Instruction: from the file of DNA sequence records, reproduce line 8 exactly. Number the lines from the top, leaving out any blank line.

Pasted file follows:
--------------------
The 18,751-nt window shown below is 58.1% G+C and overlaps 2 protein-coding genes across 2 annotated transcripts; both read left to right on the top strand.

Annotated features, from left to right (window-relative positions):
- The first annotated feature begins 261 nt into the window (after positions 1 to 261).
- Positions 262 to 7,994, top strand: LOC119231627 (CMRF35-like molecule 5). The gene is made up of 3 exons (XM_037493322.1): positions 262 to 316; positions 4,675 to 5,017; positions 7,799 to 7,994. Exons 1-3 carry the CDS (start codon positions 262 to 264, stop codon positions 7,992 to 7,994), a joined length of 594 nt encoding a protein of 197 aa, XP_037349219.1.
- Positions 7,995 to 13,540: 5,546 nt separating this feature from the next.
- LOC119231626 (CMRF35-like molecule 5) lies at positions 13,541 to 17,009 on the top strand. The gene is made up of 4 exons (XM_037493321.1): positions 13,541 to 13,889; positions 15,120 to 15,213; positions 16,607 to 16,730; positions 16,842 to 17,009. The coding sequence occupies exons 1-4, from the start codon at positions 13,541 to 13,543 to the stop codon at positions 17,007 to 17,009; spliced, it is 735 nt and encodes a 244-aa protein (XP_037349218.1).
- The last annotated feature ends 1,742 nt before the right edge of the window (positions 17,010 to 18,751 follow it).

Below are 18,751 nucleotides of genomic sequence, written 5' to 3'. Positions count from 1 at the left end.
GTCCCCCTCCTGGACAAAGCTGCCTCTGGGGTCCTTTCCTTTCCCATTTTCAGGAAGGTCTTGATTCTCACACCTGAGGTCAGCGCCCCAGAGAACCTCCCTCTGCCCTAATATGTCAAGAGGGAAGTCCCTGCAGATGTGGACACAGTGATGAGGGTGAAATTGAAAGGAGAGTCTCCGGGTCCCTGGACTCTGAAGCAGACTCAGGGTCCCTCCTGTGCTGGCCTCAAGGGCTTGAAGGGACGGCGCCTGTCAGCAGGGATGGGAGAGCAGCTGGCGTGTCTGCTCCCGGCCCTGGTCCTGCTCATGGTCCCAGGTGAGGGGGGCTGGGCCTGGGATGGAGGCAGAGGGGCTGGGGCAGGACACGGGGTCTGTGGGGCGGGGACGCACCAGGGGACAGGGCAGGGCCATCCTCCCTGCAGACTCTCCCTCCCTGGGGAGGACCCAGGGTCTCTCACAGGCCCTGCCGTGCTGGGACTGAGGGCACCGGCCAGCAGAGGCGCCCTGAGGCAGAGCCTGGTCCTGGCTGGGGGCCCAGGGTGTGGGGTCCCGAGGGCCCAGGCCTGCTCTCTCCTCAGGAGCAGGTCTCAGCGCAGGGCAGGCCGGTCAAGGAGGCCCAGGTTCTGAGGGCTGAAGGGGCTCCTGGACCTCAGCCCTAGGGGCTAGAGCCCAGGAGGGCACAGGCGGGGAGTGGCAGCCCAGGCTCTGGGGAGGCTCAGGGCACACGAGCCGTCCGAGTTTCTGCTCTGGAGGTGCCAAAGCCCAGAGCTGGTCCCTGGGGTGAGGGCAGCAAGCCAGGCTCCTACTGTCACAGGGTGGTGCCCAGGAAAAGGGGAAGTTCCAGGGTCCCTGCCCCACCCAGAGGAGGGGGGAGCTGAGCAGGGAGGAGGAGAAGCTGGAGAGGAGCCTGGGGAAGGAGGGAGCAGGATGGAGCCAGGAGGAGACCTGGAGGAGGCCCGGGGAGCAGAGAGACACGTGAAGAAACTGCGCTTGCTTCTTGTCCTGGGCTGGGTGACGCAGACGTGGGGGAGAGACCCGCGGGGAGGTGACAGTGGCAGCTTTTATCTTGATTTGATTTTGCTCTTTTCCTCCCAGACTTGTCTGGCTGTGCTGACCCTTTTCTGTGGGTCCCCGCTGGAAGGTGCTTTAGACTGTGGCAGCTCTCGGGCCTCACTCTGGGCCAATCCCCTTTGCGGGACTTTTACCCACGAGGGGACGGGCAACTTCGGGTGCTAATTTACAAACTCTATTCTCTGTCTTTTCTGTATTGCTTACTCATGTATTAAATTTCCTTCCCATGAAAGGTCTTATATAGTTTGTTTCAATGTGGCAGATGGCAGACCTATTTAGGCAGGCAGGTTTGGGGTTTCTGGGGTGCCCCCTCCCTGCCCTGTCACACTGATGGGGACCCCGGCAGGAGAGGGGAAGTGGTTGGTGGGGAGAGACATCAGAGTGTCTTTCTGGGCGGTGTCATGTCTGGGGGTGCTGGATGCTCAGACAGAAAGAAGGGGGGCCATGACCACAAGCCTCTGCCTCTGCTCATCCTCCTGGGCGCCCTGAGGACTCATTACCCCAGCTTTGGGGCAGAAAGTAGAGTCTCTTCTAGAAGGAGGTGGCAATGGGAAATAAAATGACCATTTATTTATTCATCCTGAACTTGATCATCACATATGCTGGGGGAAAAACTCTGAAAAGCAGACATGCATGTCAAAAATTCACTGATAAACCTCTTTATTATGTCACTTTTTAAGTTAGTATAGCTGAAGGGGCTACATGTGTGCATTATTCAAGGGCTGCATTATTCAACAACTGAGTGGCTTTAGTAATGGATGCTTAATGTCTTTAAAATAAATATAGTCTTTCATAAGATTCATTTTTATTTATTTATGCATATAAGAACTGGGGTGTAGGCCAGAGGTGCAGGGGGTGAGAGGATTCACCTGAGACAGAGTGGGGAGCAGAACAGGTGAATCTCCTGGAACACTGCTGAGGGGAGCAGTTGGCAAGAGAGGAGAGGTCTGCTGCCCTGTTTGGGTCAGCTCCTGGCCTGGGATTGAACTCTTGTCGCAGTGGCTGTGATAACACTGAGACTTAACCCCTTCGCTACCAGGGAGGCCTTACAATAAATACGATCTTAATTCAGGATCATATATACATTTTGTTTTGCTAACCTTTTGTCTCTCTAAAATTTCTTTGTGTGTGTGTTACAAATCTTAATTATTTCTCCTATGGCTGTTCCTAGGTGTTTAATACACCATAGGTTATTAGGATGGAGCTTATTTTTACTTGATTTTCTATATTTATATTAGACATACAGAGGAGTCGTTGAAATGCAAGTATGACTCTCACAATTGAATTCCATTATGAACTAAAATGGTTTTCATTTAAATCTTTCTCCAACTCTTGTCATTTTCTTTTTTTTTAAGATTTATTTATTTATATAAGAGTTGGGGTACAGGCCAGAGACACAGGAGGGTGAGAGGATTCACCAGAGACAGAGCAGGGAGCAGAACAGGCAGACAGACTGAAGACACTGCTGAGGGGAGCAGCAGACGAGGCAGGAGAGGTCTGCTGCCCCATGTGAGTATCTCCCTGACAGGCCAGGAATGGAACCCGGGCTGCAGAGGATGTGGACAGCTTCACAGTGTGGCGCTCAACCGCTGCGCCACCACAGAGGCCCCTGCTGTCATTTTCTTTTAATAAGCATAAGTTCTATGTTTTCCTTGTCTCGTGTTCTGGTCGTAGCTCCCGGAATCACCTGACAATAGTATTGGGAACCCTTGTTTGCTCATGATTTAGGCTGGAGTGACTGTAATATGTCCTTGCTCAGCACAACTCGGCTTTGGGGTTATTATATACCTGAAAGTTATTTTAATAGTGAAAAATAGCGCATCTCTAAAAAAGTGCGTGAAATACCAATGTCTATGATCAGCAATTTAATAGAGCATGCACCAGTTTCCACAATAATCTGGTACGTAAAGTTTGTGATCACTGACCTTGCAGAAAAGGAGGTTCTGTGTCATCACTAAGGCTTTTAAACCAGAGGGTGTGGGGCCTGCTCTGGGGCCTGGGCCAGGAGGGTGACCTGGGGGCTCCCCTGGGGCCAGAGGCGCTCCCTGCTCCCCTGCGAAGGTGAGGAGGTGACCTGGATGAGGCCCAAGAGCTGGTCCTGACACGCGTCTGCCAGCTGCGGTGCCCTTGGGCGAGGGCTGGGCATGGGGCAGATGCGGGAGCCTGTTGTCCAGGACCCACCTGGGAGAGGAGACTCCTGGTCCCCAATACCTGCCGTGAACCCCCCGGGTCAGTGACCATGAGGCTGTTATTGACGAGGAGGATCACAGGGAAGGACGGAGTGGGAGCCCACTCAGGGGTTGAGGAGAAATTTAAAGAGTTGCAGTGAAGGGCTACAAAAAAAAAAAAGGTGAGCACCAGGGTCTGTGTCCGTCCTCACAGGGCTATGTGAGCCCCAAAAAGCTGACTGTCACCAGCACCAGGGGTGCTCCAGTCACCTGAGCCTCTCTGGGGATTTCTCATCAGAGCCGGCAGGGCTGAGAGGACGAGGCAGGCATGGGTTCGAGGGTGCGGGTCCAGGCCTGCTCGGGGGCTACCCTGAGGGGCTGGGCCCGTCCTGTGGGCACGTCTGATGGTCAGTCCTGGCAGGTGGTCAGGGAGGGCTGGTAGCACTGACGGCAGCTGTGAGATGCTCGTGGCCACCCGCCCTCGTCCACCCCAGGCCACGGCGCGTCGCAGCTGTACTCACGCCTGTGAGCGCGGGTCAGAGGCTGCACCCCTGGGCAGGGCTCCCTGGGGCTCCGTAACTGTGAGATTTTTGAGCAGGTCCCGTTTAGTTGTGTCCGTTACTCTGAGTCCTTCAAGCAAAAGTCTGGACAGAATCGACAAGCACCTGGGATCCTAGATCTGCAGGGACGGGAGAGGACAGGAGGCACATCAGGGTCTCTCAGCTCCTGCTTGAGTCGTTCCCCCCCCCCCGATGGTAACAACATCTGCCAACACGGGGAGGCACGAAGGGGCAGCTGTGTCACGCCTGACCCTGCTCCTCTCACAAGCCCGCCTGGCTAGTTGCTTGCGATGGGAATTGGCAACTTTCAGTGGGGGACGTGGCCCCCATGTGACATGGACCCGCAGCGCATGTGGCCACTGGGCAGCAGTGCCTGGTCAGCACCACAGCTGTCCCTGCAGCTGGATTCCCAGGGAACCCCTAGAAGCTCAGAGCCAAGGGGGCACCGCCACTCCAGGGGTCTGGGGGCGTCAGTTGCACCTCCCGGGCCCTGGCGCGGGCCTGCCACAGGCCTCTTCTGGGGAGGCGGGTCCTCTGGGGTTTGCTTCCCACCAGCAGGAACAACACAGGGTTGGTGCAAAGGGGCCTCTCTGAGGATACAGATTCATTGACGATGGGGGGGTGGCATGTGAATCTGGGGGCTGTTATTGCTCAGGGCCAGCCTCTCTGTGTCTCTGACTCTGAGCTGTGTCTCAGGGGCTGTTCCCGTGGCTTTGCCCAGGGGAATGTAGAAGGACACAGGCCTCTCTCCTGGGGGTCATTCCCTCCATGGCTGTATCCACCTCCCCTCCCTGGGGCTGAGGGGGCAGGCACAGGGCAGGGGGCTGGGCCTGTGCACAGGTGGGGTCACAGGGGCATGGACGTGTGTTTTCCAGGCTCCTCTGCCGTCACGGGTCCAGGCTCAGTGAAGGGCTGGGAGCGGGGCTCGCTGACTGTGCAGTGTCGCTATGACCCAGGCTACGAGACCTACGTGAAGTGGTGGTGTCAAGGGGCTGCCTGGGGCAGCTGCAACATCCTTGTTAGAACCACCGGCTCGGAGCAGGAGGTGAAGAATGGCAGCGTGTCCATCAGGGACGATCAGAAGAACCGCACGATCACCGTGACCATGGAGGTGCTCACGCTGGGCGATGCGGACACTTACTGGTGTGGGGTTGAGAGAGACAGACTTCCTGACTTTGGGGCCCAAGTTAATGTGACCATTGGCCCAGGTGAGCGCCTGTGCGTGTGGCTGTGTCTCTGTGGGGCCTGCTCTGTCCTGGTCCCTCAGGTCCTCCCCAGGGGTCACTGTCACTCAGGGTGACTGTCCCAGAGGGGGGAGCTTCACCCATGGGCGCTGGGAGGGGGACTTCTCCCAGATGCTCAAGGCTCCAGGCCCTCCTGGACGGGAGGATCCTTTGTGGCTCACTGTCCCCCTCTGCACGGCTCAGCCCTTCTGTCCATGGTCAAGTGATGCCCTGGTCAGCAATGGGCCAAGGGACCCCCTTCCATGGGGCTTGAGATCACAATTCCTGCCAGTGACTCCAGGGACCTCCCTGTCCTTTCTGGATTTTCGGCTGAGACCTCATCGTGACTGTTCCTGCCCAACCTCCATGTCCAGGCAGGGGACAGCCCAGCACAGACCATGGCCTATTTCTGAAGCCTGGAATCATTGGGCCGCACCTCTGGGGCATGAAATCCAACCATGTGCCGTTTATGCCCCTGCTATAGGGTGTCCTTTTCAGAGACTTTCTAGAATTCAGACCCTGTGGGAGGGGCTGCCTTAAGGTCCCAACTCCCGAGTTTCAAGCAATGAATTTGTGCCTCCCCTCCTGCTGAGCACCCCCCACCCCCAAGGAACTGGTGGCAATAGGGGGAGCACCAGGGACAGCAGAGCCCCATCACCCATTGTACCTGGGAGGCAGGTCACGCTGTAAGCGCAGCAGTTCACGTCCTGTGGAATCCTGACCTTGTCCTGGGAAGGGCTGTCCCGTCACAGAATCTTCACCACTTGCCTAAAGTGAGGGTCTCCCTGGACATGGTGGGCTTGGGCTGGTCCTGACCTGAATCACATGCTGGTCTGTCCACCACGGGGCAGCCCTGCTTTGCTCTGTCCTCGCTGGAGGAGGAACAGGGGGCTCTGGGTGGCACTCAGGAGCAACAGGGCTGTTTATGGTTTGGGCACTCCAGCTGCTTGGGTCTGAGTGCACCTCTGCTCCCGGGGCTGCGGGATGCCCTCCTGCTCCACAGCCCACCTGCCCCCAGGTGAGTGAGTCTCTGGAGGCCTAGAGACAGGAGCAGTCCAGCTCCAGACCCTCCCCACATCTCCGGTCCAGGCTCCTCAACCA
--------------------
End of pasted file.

Below are 18,751 nucleotides of genomic sequence, written 5' to 3'. Positions count from 1 at the left end.